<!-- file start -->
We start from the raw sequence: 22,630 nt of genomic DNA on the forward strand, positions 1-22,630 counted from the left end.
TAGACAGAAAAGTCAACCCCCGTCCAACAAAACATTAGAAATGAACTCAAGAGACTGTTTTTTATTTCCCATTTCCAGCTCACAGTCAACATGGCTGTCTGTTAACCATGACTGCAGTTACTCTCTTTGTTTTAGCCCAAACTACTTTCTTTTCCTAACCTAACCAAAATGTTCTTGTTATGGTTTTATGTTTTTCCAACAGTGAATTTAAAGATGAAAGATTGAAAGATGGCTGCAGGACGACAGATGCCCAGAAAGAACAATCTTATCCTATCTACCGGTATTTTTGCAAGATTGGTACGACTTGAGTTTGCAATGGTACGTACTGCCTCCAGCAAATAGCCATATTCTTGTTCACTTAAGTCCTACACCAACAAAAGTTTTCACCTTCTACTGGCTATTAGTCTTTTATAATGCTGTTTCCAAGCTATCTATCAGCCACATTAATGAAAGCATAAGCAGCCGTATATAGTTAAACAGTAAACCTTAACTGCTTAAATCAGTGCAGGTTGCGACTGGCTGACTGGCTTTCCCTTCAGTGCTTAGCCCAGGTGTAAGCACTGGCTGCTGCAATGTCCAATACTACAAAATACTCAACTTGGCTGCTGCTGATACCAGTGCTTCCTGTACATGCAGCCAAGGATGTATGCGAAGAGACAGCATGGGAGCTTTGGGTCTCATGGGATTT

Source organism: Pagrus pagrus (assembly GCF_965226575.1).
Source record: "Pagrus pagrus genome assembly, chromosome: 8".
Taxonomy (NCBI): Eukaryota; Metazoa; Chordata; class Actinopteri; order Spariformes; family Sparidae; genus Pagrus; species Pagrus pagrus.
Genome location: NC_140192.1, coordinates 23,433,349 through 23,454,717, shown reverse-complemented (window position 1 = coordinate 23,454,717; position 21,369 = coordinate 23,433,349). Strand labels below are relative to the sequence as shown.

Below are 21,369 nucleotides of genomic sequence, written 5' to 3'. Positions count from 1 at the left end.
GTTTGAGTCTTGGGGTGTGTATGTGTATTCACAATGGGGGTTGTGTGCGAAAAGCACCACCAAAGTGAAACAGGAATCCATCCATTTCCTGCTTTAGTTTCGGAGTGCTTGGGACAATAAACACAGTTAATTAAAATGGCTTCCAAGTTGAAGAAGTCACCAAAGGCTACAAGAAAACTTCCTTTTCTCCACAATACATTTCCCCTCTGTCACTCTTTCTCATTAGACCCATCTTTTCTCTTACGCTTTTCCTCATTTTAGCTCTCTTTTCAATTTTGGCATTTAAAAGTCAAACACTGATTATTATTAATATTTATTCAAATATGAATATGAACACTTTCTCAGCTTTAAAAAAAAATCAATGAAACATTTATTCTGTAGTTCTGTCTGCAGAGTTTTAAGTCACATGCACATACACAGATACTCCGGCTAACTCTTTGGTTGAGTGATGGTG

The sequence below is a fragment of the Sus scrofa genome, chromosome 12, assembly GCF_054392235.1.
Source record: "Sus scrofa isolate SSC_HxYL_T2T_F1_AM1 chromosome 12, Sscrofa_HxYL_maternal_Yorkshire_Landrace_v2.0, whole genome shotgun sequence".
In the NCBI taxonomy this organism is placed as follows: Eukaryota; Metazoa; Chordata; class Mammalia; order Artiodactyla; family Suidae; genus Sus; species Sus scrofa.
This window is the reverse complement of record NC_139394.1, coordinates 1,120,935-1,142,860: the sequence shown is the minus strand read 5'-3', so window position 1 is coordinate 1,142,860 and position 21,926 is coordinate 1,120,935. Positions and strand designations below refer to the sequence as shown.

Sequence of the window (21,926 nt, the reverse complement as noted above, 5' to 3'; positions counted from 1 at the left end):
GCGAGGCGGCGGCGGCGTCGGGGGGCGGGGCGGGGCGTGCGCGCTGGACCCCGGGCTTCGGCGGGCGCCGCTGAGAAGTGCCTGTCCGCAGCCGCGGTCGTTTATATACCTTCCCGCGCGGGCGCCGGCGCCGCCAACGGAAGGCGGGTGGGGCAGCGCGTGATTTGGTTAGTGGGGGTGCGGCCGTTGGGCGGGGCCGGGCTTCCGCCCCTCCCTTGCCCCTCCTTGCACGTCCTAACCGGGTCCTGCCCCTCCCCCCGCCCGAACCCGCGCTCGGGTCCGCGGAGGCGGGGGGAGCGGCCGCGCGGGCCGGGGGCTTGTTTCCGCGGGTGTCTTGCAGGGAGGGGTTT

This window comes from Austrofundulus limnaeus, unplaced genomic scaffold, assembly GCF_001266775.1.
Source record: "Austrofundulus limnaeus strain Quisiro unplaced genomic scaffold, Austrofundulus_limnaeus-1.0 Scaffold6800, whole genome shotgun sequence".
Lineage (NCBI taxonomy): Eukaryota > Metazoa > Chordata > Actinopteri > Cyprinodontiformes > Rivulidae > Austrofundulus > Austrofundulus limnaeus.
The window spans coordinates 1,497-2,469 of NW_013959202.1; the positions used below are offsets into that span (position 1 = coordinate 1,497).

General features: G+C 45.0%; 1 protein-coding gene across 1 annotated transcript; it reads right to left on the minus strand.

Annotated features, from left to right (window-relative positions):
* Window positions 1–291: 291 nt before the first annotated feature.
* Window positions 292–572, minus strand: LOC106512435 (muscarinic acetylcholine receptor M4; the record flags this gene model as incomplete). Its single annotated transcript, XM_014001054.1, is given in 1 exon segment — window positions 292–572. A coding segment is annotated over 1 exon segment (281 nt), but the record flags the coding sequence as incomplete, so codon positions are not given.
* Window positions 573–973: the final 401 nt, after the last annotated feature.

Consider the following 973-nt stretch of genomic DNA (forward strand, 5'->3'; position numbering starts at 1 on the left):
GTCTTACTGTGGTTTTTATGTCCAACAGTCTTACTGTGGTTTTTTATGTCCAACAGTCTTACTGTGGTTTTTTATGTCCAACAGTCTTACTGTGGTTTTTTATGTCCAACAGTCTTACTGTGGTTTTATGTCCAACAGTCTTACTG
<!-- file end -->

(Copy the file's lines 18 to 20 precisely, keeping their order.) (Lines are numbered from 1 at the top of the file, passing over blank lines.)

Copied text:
The window spans coordinates 1,497-2,469 of NW_013959202.1; the positions used below are offsets into that span (position 1 = coordinate 1,497).

General features: G+C 45.0%; 1 protein-coding gene across 1 annotated transcript; it reads right to left on the minus strand.

Annotated features, from left to right (window-relative positions):